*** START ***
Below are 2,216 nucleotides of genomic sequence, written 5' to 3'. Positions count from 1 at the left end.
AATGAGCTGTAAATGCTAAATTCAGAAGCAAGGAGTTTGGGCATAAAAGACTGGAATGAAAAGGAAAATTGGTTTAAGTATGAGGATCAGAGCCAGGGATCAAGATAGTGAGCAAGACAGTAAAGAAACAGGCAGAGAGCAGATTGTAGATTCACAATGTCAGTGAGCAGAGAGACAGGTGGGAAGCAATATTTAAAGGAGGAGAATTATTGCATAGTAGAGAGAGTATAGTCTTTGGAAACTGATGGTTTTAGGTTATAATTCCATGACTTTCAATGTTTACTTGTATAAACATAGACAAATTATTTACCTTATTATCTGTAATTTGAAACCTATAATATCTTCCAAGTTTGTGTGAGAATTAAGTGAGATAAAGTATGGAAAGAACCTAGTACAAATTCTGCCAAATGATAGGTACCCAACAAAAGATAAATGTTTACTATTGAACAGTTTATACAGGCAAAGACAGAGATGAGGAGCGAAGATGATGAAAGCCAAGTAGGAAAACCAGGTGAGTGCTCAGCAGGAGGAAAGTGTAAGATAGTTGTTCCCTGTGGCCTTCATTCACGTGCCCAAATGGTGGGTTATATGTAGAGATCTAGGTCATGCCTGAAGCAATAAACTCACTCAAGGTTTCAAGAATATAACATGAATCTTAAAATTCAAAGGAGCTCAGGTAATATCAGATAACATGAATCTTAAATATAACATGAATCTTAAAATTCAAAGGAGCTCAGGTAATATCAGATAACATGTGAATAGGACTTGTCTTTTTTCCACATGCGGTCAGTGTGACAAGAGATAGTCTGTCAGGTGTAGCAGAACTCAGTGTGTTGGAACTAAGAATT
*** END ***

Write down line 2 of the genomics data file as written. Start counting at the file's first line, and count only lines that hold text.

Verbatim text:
AATGAGCTGTAAATGCTAAATTCAGAAGCAAGGAGTTTGGGCATAAAAGACTGGAATGAAAAGGAAAATTGGTTTAAGTATGAGGATCAGAGCCAGGGATCAAGATAGTGAGCAAGACAGTAAAGAAACAGGCAGAGAGCAGATTGTAGATTCACAATGTCAGTGAGCAGAGAGACAGGTGGGAAGCAATATTTAAAGGAGGAGAATTATTGCATAGTAGAGAGAGTATAGTCTTTGGAAACTGATGGTTTTAGGTTATAATTCCATGACTTTCAATGTTTACTTGTATAAACATAGACAAATTATTTACCTTATTATCTGTAATTTGAAACCTATAATATCTTCCAAGTTTGTGTGAGAATTAAGTGAGATAAAGTATGGAAAGAACCTAGTACAAATTCTGCCAAATGATAGGTACCCAACAAAAGATAAATGTTTACTATTGAACAGTTTATACAGGCAAAGACAGAGATGAGGAGCGAAGATGATGAAAGCCAAGTAGGAAAACCAGGTGAGTGCTCAGCAGGAGGAAAGTGTAAGATAGTTGTTCCCTGTGGCCTTCATTCACGTGCCCAAATGGTGGGTTATATGTAGAGATCTAGGTCATGCCTGAAGCAATAAACTCACTCAAGGTTTCAAGAATATAACATGAATCTTAAAATTCAAAGGAGCTCAGGTAATATCAGATAACATGAATCTTAAATATAACATGAATCTTAAAATTCAAAGGAGCTCAGGTAATATCAGATAACATGTGAATAGGACTTGTCTTTTTTCCACATGCGGTCAGTGTGACAAGAGATAGTCTGTCAGGTGTAGCAGAACTCAGTGTGTTGGAACTAAGAATT